The Mariners completed their first homestand Wednesday with a 10-5 victory, little resembling the team that began it in a baffling free fall.
Felix Hernandez got the “Will We See A Perfecto?” mystery of the way by surrounding a leadoff single. Moments later, after Hernandez allowed hits to the first four Miami Marlins batters he faced, the Mariners were trailing by two runs.
Ten days ago, this kind of start would have translated into another desultory day at the ballpark. Ten days ago, the Mariners weren’t overcoming deficits, be they early or late.
But on Wednesday afternoon, in the spirit of a slogan put to bed more than a decade ago, they glanced at the Safeco Field scoreboard and mused: “Two runs, so what?”
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Hitters reached base 21 times, 11 on hits and 10 on walks. The defense chipped in by making a pair of throws for outs at home plate.
Hernandez settled down, never really fooling an aggressive lineup, but never allowing it to break out, either. The bullpen limited the ninth-inning drama to an Ichiro Suzuki home run, which cut the lead to 10-5 and posed an opportunity for Ichiro to channel Ted Williams and retire after the game.
But Ichiro headed to San Diego with his teammates, while the Mariners packed up for a three-city road trip quite more enthusiastic about the 2017 season than they were after their last road trip.
“We knew it wasn’t going to be easy,” manager Scott Servais said after the Mariners improved their record to 7-9. “We dug ourselves into a little bit of a hole — more than a little bit. But you scratch and claw and come out of it, and you never know what can happen.”
What happened was a 6-3 homestand that turned after the third game, when the Mariners took a 5-0 lead over Houston, only to give up 10 unanswered runs. The collapse left them 2-8 during their off day, which Servais spent thinking of a creative way to remind his players that there’s no crying in baseball.
When the players showed up at Safeco Field before the opener of their weekend series against Texas, Servais had some study material for them.
“We printed out all the playoff teams from last year, and the last five teams to go the World Series,” Servais said. “They all had stretches during the course of the season where they went 2-8 or 3-7. It happens. We were the only team to do it right out of the chute.”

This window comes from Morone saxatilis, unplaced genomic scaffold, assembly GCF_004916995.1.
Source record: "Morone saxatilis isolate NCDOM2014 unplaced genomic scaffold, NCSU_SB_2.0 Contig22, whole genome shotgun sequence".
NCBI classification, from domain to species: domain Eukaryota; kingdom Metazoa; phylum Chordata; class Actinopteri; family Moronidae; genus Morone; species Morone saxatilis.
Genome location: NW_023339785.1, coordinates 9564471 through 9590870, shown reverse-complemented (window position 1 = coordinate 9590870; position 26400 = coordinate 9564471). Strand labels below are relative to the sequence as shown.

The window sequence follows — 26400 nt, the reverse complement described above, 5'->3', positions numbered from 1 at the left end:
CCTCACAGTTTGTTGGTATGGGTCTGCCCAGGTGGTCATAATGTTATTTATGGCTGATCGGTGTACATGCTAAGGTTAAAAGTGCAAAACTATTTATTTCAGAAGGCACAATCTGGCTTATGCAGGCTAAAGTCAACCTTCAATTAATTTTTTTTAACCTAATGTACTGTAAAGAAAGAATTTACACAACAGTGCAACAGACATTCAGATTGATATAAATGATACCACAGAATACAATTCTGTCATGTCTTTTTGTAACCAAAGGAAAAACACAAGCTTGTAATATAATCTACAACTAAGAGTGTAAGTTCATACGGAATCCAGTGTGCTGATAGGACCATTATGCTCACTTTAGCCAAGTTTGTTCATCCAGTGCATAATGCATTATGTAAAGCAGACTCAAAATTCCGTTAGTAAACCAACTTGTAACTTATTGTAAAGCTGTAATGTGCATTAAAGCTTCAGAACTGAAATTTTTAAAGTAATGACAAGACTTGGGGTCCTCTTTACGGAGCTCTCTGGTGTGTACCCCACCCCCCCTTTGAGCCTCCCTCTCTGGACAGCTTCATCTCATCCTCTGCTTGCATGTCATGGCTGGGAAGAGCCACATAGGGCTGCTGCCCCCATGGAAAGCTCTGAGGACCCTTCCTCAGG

Servais can point to the 2016 Cubs, for instance, who won 103 games en route to their first world championship since 1908. By any definition, it was a dominant season, and yet between June 30 and July 9, they lost eight of nine. The All-Star break presented a timely chance to rest and reboot, and they returned for a second half of a season that would be just as impressive as the first.
As for the 2017 Mariners, it was their misfortune to stumble through early April without a body of work. Servais kept assuring the team was too talented to languish under .500 for six months, but deep down, there must have been some anxiety.
“We had a rough 10 games,” said left fielder Jarrod Dyson. “Houston came in here and kind of beat us up a little bit, but we took care of business against Texas and then these guys.
“You can’t win every game, but you can try to win every series. Our bats are starting to come alive. Our pitching’s been terrific. When you’re winning, it brings a lot of excitement and loosens the guys up.”
So does a revived heart of the batting order. Following breakthrough rookie Mitch Haniger in the lineup, Robinson Cano (.242), Nelson Cruz (.237) and Kyle Seager (.245) reached base a combined 11 times in the series finale.
“We have talent, and if you stick together and believe in each other, things will work out,” Servais said. “That’s what baseball does. But you’ve got to grind. People aren’t going to feel sorry for you.”
John McGrath: @TNTMcGrath